Lately, there have been studies performed that have indicated powdered gloves may be harmful to one’s health. As of January 18, 2017 they were not be used for patient care. You need not be concerned about this, as we have used NON-powdered, latex-free gloves for several years and will continue to do so for your safety.
Occasionally my patients/parents inquire about the heights at which I choose to place my brackets. This is done to create the proper “Smile Arc” for my patients. The “Smile Arc” is the curved line the upper teeth make, back to front and left to right. This line should parallel the curvature of the lower lip upon “full smile” for proper aesthetics. Thanks for asking.
Many of my patients inquire about the new high-tech OrthoClassic H4 bracket system I introduced to the Houston area and am now employing, and how it compares to the Damon System I introduced to Houston in the mid – late 90’s. Having pioneered the Damon System, I noted the technological changes that were periodically made when the brackets were redesigned. I’m finding I have more control with the physical tolerances engineered in the OrthoClassic H4 system. Also, treatment times are becoming shorter. Thus, the change. Thanks for asking.
Many of our new patients, upon initial examination, exhibit clinical and radiographic signs of clenching and grinding, i.e. remodeling of the jaw joints, excess enamel wear, TMJ symptoms, etc. When asked about these habits most deny their existence or claim they must be doing them in their sleep.
Having treated patients with clenching/grinding issues since 1972, I have become quite aware that the great majority of them display these habits during the day, as well. Most often, they do them subconsciously during times of stress, while performing repetitive actions, to the beat of music, during intense concentration, etc. Stressful times seem to be the predominant occasion.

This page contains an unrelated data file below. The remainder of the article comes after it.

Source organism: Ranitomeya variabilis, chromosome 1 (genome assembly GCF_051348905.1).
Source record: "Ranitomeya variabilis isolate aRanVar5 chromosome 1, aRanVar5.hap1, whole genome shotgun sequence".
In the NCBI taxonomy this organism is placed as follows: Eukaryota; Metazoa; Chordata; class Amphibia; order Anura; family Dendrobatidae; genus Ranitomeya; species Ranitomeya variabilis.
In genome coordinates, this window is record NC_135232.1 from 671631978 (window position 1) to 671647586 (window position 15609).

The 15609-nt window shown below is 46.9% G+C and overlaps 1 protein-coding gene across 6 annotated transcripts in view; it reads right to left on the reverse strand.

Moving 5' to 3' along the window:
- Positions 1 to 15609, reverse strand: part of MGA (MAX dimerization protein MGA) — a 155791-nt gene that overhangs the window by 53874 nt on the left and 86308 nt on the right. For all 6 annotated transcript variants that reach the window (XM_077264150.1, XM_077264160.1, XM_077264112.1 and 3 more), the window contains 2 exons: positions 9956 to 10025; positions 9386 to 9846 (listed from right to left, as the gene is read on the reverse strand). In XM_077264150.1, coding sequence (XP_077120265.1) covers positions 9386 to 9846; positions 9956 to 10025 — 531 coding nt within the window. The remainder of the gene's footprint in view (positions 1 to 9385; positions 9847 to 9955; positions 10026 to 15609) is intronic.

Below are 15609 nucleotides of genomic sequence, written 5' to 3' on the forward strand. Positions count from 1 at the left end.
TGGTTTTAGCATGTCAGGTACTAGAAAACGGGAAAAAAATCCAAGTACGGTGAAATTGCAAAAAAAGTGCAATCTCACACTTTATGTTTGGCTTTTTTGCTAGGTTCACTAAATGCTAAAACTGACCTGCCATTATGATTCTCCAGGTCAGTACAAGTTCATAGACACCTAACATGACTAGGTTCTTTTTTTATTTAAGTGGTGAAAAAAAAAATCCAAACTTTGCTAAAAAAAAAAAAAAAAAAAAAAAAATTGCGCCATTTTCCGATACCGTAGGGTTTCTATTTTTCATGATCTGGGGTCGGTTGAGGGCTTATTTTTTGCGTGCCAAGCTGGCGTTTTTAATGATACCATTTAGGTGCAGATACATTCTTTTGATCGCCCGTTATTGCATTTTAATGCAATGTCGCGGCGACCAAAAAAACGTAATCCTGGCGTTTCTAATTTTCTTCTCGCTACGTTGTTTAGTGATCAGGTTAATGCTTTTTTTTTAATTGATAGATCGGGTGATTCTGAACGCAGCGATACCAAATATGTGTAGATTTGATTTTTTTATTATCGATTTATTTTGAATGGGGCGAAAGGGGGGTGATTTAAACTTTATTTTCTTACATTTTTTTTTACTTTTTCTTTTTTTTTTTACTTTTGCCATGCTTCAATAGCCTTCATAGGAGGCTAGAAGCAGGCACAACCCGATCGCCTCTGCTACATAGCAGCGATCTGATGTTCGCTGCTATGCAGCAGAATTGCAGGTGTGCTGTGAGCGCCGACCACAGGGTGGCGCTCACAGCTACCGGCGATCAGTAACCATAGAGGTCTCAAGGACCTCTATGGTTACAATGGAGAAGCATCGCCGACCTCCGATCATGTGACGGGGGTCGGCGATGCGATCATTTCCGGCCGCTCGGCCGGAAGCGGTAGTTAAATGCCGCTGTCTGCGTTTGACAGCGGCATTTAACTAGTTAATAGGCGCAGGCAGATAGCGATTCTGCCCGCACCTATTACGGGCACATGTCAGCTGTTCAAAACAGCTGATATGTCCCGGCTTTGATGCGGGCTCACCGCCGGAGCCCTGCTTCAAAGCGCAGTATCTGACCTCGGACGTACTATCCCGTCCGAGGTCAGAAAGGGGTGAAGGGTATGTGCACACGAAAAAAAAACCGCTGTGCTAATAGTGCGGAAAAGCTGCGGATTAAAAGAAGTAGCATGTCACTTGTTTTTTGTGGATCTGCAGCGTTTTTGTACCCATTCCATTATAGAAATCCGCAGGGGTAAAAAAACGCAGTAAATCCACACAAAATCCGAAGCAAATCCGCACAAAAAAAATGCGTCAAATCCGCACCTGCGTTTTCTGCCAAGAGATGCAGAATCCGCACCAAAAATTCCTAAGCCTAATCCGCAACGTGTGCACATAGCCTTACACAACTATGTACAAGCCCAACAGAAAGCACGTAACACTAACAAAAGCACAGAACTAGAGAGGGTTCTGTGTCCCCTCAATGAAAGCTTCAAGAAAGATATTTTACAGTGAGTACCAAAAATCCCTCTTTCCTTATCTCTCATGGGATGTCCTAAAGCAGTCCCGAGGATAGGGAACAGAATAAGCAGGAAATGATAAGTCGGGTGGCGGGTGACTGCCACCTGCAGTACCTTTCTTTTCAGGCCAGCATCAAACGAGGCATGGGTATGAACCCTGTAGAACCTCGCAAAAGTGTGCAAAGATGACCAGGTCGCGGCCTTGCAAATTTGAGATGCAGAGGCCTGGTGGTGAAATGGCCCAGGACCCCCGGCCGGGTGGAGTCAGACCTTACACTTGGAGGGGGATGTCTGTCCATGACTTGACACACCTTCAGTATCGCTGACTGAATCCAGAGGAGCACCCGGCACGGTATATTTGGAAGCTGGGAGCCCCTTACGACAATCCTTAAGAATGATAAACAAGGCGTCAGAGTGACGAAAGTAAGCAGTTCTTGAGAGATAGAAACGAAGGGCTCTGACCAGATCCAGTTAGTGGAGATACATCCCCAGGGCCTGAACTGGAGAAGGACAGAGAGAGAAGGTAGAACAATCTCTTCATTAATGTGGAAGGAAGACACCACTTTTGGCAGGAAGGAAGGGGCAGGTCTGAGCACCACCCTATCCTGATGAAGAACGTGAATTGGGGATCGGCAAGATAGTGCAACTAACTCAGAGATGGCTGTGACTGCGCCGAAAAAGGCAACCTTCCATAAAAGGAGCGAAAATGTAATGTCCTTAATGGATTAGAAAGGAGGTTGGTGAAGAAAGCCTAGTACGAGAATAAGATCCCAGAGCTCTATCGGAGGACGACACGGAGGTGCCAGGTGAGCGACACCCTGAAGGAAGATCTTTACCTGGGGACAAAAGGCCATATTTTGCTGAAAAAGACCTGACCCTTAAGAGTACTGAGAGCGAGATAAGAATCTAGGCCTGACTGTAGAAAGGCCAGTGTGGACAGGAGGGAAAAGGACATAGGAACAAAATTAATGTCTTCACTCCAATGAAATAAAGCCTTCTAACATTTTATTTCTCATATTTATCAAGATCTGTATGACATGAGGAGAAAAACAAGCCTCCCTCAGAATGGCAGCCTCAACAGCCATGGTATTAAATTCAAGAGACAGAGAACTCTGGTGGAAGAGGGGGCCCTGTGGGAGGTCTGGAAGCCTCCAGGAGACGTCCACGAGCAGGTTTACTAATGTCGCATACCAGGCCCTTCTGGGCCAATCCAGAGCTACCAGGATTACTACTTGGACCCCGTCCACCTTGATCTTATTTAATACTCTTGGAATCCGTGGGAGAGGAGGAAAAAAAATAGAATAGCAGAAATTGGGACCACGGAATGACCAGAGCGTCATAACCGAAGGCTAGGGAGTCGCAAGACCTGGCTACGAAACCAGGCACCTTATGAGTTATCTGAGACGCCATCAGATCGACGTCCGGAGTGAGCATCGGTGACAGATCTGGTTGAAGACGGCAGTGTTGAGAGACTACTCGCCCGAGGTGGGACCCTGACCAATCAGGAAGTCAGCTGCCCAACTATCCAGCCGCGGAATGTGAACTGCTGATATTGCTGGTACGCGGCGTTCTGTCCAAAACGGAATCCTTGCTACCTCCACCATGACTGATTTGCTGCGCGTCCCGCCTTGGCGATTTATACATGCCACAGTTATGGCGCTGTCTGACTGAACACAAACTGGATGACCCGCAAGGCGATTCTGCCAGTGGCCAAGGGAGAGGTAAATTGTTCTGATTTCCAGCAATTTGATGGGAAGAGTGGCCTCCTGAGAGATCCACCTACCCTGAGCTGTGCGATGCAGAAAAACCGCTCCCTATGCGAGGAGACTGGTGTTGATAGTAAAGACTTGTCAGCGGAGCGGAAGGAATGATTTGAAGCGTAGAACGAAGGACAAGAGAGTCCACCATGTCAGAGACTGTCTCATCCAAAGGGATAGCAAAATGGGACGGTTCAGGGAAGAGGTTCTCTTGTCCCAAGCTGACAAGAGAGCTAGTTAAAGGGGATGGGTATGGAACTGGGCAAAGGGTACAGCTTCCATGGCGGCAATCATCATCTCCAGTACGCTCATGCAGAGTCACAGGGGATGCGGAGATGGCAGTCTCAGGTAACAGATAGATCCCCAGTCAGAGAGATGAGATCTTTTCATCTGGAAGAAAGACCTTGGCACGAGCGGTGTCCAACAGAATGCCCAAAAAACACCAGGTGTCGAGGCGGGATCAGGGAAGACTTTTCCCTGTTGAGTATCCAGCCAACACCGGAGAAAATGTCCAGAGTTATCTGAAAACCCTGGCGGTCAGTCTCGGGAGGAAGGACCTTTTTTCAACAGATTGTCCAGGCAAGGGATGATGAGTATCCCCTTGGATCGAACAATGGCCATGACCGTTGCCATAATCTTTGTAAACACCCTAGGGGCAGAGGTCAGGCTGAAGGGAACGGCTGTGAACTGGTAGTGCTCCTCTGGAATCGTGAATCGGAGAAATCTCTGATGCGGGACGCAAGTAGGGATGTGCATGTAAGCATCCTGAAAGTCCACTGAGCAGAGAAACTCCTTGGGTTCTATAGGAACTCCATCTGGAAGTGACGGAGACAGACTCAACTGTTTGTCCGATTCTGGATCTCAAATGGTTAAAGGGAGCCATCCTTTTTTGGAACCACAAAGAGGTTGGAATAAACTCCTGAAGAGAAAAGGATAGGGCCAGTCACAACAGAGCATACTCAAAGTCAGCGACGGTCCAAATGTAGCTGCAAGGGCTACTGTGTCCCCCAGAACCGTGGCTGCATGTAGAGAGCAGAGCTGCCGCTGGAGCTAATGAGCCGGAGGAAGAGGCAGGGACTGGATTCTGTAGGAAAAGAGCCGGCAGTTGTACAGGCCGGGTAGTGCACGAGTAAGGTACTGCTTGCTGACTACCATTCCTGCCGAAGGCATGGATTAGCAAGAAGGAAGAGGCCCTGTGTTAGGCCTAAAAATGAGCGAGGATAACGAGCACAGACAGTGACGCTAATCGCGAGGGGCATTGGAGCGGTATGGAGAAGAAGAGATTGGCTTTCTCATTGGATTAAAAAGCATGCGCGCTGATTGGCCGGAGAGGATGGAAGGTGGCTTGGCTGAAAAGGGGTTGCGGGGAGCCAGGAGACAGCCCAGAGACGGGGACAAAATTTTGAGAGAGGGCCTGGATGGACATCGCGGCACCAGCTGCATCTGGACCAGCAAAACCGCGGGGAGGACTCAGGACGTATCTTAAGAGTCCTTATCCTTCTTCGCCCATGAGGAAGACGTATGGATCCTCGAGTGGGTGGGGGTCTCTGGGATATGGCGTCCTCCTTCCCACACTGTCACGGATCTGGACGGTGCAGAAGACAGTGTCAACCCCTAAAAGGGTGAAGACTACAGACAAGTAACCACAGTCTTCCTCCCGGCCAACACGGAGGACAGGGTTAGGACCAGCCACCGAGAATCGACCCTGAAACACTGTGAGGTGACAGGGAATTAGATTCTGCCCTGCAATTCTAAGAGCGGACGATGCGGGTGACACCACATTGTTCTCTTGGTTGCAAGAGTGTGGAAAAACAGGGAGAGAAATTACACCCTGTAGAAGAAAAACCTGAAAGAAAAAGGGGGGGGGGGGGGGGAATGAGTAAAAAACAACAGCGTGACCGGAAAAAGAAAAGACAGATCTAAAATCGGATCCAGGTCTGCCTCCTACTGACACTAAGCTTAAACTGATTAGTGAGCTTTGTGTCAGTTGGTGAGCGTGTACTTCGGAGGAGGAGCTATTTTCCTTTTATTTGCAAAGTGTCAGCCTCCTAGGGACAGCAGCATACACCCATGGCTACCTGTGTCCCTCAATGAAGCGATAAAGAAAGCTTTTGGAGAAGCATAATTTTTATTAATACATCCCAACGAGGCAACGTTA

Habits are hard to break if we’re not aware we have them. What has worked well for our patients is to sit down with paper and pencil and write down all the stressful events they normally encounter during what they consider an average day, i.e. traffic, particular tasks at work or home, dealing with children, illnesses (pain), etc. Making these lists and reading them often enough to memorize them engages the brain to become sensitive to these events. Then, when experiencing these times of stress, my patients ask themselves the following questions:
Is my tongue tightly suctioned to the roof of my mouth?
Are my cheek muscles tight?
Are my teeth clamped (closed) tightly?
Am I grinding my teeth?
Clenchers, then, are to do the following:
Break the suction the tongue has established with the palate;
Separate the teeth from the clenching position, approximately a third of an inch;